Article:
The seven essays which constitute this book were written and published in series from September, 1928, to Christmas, 1929. Our aim in bringing out these condensed formulations of "seed ideas" has been to present solutions to the most essential problems confronting the creative artist and in general all men for whom civilization is real, for whom it is an ever-widening quest, and who long to understand better the workings of the cultural forces which are moulding the future of the human race, especially in the occident.
Many solutions are proferred in our age of crumbling systems, hectic hypotheses and experiments. Many claims are made on the basis of new discoveries, new ideas and personal revelations. But most of these lead at best but to fragmentary conceptions, to particular and biased truths.
The ideas presented in these essays are not new, not original; in the ordinary sense of the terms. They are formulations of principles and laws which are universal and eternal, which can be found, differently expressed yet basically the same, in old philosophies and religions which did not disconnect Art from Life, but considered the former as the creative manifestation of the latter.
A new type of human being is in the process of development. We allude to this new "race" in our last essay. But it is not so much, as yet, a physiological race as the exteriorization through various individual organisms of a spirit unfamiliar to minds steeped in European classical traditions. This new spirit calls for a type of knowledge which seems new only because it has long been forgotten and because but a very small minority of men have ever been able to use it in the past. Today the need for this knowledge is growing: a knowledge dealing with laws and universals rather than with phenomena and particulars, and moreover dealing with them in a vital creative manner. The new spirit is to be essentially a creative spirit builder of organic forms, of magical Art-forms.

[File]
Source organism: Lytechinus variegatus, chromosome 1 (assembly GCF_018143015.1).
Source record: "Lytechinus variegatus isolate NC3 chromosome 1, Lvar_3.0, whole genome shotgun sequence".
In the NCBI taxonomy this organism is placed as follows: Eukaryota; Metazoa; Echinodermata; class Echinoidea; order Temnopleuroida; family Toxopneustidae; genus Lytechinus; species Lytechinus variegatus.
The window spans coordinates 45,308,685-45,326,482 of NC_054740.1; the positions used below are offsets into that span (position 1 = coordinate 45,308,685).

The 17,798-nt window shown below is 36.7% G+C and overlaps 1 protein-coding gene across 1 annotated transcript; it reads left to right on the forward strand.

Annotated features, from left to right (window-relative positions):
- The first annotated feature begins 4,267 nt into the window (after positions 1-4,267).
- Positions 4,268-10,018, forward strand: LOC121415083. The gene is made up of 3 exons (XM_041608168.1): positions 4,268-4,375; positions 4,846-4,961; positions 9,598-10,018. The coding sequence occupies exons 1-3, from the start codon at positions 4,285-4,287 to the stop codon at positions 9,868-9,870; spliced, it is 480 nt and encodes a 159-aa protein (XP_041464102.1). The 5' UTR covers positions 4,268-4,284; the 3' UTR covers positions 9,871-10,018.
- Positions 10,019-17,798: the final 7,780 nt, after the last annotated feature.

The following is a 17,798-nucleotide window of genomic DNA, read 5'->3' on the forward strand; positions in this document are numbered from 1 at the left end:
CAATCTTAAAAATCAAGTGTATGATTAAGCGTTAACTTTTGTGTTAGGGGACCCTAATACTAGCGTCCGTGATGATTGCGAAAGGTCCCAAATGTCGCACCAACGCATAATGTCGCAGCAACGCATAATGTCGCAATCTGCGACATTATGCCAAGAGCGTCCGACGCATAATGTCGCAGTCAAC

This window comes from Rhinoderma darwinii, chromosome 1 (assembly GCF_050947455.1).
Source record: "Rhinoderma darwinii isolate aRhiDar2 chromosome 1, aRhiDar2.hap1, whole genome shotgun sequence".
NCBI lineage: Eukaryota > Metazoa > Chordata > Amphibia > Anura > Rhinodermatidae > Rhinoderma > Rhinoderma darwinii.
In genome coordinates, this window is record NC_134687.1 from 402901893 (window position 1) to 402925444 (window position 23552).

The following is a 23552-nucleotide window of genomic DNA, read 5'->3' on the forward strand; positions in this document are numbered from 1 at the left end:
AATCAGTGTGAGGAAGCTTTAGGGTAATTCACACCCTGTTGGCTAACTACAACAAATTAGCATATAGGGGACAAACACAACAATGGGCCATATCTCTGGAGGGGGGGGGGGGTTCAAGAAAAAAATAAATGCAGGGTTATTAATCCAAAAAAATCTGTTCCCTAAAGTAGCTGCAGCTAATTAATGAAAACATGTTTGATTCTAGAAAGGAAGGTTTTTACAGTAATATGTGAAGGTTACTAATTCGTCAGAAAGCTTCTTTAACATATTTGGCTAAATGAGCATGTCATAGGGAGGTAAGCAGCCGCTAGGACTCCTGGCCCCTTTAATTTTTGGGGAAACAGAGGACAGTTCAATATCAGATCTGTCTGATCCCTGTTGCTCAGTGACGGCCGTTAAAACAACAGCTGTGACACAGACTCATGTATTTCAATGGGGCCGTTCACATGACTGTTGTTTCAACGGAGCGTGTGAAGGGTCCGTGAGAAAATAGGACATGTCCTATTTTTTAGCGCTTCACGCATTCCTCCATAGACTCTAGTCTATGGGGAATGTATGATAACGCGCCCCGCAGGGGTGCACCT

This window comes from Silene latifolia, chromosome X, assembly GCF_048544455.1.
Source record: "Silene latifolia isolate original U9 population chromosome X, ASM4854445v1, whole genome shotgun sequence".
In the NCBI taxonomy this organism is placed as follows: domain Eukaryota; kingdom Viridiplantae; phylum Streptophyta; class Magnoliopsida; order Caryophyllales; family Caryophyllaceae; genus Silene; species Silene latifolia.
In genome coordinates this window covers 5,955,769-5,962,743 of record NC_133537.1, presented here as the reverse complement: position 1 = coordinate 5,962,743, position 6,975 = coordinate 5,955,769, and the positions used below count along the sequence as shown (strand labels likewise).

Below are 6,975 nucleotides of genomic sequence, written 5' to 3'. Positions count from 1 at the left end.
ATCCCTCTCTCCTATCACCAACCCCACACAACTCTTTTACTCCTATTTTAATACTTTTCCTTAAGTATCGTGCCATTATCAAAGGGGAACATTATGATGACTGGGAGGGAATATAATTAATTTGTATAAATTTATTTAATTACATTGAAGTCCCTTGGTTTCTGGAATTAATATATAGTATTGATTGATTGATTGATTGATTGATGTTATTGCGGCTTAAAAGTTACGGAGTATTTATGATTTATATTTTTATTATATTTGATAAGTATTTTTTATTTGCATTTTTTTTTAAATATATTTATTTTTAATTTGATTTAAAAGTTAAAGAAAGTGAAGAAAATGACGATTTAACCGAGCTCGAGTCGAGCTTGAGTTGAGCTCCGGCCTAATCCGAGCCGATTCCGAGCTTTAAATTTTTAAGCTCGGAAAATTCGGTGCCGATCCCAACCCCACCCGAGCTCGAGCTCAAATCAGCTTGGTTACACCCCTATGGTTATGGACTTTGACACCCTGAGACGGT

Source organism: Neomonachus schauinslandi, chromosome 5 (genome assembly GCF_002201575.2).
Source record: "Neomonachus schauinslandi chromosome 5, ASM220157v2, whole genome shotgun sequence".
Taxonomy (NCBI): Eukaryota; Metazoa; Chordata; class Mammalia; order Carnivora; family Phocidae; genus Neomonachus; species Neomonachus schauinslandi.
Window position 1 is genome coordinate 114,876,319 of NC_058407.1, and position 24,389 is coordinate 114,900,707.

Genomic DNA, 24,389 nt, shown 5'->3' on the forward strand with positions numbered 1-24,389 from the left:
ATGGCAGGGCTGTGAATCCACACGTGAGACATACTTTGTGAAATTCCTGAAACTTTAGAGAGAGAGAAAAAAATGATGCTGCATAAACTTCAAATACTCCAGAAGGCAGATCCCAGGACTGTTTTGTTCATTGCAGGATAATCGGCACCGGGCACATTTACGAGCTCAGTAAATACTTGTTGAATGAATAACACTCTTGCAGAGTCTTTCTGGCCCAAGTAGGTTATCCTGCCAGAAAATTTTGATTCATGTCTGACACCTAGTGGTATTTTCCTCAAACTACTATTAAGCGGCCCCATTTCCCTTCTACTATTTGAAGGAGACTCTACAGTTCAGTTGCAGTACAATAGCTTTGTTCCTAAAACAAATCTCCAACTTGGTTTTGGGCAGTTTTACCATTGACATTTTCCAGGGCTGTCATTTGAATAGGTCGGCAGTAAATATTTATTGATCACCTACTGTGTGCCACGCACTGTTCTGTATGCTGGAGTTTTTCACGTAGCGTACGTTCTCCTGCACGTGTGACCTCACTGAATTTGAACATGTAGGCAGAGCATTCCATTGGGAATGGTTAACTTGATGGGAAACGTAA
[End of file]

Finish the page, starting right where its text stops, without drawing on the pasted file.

Unfortunately many would-be representatives of this new manhood are at present led astray by leaders who advance claims to supernatural revelations, to "occult" privileges, who base their teachings and works on psychic powers and mysterious revelations and the great monuments which, in their eager and devotional enthusiasm, they fain would build to the glory of their wondrous dreams totter for lack of solid foundations.
The Christ-child was born in a manger. Living Civilization manifests as a small flickering flame in the hearts of a few noble men and women who have dedicated themselves intelligently to it, who are not only unselfish and sincere, but who have evolved spiritual discrimination and intellectual honesty and thoroughness.
These qualities constitute the only foundation on which this Living Civilization of the future can ever be built. In proportion as the pioneers of today will unearth in themselves heroically (for this is a process of the Will) this foundation of soul and mind, in such a proportion will the Living Spirit vitalize this new civilization and triumph over the worship of dead forms or of imaginative psychic bubbles.
Our only aim, in whatever work we may perform, is to lead a few toward the intellectual recognition and spiritual realization of this Living Spirit which is changeless, eternal, true, which is the source of all Power.
New York Jan. 4th, 1930
Art as Release of Power